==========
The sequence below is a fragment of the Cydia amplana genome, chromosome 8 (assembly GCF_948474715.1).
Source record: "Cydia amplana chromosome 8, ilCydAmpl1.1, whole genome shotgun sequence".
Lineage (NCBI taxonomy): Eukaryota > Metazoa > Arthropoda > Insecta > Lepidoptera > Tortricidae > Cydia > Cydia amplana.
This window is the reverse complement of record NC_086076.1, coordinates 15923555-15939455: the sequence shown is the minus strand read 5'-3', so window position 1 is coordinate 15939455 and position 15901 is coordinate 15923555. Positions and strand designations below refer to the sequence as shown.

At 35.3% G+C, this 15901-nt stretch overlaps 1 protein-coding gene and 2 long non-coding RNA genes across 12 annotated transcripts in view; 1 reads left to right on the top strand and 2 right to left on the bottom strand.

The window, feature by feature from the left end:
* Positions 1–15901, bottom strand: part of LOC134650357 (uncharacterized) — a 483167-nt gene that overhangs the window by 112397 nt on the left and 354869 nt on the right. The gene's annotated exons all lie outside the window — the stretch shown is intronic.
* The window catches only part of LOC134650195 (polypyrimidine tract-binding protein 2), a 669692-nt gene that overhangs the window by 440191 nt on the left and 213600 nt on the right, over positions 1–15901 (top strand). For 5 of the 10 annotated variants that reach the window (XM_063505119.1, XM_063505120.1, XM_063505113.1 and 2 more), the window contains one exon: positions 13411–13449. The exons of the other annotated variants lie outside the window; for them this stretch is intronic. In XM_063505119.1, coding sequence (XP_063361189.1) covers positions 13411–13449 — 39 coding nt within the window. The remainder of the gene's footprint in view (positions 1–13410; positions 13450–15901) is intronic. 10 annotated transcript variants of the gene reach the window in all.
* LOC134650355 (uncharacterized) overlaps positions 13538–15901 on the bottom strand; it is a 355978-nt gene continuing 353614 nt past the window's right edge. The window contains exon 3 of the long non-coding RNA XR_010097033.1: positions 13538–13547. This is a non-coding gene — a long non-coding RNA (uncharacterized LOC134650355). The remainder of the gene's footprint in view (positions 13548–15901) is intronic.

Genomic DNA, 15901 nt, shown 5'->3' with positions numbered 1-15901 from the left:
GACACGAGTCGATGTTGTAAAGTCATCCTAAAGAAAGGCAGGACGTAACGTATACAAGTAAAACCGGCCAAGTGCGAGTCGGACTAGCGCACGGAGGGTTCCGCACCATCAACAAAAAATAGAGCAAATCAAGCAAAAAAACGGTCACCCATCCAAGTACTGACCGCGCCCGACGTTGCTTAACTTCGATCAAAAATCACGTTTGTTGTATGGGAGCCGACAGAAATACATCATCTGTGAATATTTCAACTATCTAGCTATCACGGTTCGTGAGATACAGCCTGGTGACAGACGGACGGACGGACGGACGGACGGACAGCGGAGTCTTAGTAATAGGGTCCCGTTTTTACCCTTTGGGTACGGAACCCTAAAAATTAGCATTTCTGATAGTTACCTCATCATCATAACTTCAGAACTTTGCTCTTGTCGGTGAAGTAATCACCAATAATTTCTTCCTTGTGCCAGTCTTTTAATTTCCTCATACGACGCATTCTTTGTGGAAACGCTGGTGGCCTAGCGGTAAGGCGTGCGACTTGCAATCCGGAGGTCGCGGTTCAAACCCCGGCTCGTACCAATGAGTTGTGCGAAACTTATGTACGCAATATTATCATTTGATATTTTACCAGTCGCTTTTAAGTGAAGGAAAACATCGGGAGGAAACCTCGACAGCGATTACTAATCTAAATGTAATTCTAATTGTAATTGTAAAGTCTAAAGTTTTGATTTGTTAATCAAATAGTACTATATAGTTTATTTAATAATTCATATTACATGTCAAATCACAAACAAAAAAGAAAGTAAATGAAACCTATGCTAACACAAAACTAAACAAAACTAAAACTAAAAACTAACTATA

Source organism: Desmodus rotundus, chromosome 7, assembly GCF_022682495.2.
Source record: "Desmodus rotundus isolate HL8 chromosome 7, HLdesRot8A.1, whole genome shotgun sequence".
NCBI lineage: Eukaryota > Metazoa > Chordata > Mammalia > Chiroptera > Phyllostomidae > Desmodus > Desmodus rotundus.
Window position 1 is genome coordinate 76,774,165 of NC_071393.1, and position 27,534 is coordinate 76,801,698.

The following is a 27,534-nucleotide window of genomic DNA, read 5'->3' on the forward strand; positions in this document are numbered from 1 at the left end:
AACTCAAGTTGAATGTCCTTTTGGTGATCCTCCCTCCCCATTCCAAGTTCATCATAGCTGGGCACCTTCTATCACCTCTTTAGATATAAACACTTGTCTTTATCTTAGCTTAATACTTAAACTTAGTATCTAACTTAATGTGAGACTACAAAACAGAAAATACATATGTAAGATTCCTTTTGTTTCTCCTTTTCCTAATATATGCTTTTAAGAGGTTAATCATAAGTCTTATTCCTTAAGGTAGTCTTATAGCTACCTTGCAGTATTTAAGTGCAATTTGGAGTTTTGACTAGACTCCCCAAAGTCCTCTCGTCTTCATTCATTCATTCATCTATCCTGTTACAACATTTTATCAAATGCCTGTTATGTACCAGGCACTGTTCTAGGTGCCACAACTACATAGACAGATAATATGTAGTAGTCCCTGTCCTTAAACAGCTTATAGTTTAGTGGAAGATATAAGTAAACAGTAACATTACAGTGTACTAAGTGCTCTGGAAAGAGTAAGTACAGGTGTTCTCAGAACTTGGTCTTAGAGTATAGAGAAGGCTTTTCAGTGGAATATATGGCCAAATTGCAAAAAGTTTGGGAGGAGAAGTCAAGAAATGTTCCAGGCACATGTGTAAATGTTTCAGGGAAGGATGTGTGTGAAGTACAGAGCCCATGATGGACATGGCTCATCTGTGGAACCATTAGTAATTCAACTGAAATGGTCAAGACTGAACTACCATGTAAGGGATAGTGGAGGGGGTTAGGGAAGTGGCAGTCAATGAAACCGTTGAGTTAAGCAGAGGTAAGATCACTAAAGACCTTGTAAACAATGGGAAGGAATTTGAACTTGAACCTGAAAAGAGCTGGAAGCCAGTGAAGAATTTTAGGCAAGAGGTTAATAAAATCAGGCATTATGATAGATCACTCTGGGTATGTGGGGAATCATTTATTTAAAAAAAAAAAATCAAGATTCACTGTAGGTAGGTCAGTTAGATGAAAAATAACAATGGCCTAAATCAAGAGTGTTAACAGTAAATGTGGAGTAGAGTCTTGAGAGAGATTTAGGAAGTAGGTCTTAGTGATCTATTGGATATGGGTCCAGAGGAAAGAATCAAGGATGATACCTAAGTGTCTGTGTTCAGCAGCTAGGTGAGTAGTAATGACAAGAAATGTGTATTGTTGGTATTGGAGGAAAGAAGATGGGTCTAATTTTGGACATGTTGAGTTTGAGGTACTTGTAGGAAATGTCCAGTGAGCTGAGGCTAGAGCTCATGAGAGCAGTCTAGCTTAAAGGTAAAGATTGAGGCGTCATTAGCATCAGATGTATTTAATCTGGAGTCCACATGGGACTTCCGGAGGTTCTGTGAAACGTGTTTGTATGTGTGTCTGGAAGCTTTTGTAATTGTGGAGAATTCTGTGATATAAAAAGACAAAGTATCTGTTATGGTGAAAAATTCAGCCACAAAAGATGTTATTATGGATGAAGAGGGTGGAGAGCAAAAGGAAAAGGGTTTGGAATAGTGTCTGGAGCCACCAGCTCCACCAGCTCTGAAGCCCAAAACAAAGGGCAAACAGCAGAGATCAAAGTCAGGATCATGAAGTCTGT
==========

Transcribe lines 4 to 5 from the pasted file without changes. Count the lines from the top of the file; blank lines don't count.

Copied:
This window is the reverse complement of record NC_086076.1, coordinates 15923555-15939455: the sequence shown is the minus strand read 5'-3', so window position 1 is coordinate 15939455 and position 15901 is coordinate 15923555. Positions and strand designations below refer to the sequence as shown.

At 35.3% G+C, this 15901-nt stretch overlaps 1 protein-coding gene and 2 long non-coding RNA genes across 12 annotated transcripts in view; 1 reads left to right on the top strand and 2 right to left on the bottom strand.